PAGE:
I think of the Dali foils I drew as Bruce foils with the beam in the water instead of in the air above. The Birdyfish uses foils with less lever arm than what I drew to fly. I am not convinced that righting moment at small heel angles would be the fatal flaw.

Last edited: Jul 26, 2023
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revintageSenior Member

Hello Robert, now remember I read your thread in the AYRS forum a while ago. I might have misunderstood your image in your second post, but if you intend to sail like Birdyfish or Persico 69F with both V-foils in the water I follow you. Then there will be less heel, depending on how undercompensated they are, but you still need higher boat speed to achieve lift and stabilization.

If you intend to have a foil on only one side you will need an arm to multiply the little lift you get from it at low speed. Bruce or Dali will probably not show a big difference. Both will give more lift the more heel and speed you have. I fully admit I have never tried this concept.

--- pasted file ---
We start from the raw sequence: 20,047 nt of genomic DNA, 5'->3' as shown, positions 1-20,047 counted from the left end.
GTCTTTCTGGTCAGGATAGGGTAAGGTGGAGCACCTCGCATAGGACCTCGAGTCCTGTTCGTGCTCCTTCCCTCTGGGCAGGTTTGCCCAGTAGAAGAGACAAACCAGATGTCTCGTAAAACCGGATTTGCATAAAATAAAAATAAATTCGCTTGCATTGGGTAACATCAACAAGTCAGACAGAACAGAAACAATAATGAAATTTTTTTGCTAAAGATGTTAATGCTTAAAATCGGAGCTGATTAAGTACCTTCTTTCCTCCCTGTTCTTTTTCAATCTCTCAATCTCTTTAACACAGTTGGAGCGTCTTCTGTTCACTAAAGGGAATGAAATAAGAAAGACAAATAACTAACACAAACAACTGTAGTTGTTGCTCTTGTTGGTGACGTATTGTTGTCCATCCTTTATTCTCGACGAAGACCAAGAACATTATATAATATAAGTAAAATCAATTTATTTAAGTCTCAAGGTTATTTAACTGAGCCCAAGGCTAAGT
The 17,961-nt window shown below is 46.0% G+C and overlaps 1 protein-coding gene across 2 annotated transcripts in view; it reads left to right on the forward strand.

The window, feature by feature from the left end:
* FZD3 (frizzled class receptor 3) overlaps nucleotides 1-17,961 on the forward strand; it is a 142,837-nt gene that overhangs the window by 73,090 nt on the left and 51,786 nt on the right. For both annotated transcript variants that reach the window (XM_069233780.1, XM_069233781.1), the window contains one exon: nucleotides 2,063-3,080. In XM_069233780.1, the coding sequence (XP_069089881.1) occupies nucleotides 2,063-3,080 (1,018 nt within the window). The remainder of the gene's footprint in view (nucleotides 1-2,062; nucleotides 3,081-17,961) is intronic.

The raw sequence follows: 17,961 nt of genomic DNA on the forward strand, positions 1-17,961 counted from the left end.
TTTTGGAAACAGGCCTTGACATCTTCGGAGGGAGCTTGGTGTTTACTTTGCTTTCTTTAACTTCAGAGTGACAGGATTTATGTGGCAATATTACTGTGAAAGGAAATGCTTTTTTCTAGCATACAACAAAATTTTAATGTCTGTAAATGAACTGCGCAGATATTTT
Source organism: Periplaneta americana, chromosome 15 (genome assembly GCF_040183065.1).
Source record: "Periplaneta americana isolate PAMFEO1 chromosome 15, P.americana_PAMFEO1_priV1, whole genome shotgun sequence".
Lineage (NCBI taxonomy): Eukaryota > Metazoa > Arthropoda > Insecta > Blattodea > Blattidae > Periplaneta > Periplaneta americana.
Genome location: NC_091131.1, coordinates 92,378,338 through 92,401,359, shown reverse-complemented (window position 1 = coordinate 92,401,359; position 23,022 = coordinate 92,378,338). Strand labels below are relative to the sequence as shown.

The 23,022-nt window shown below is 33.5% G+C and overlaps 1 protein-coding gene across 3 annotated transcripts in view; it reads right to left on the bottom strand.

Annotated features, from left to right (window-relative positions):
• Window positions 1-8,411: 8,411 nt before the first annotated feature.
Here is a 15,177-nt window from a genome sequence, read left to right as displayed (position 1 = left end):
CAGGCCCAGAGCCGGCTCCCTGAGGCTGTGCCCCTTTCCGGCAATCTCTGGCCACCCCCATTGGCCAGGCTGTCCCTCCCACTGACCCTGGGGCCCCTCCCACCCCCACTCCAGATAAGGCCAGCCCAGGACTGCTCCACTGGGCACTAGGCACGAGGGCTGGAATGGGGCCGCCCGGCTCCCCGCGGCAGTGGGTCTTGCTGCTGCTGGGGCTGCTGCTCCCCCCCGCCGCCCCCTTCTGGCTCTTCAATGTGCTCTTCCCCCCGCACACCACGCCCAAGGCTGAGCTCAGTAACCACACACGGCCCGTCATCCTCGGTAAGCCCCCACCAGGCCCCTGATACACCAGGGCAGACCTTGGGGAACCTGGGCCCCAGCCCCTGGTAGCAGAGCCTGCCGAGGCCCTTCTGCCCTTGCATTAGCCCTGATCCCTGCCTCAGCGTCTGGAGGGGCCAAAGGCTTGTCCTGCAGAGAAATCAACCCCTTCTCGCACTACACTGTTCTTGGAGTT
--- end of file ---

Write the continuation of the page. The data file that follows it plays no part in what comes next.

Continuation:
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The inclined foil has its limitations due to its location close to the water surface both when it is to windward or leeward . Therefore, I tried an L-shaped foil with much better results. By being able to rotate the foil around the inclined axis, I was able to optimize the result. Above all, it felt much safer even in waves.
JS

Last edited: Jul 27, 2023
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revintageSenior Member

Hej HJS,
I assume that the vertical foil had enough length to keep the horizontal foil well under the surface even with wind coming in from the outrigger side and high heel angle? Have you analyzed the lift vectors? Sorry, have no possibility to rotate the image, just tilt it with the wind and water horizontal.

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My solution creates a lifting or downward force in the same way as a Bruce foil. The resulting force is directly above the center of total weight. It always sailed completely without heeling.
JS

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revintageSenior Member

So you balance the angle of attack to keep heeling out, no problem to at sudden speed changes? But maybe they are never so sudden ;-) .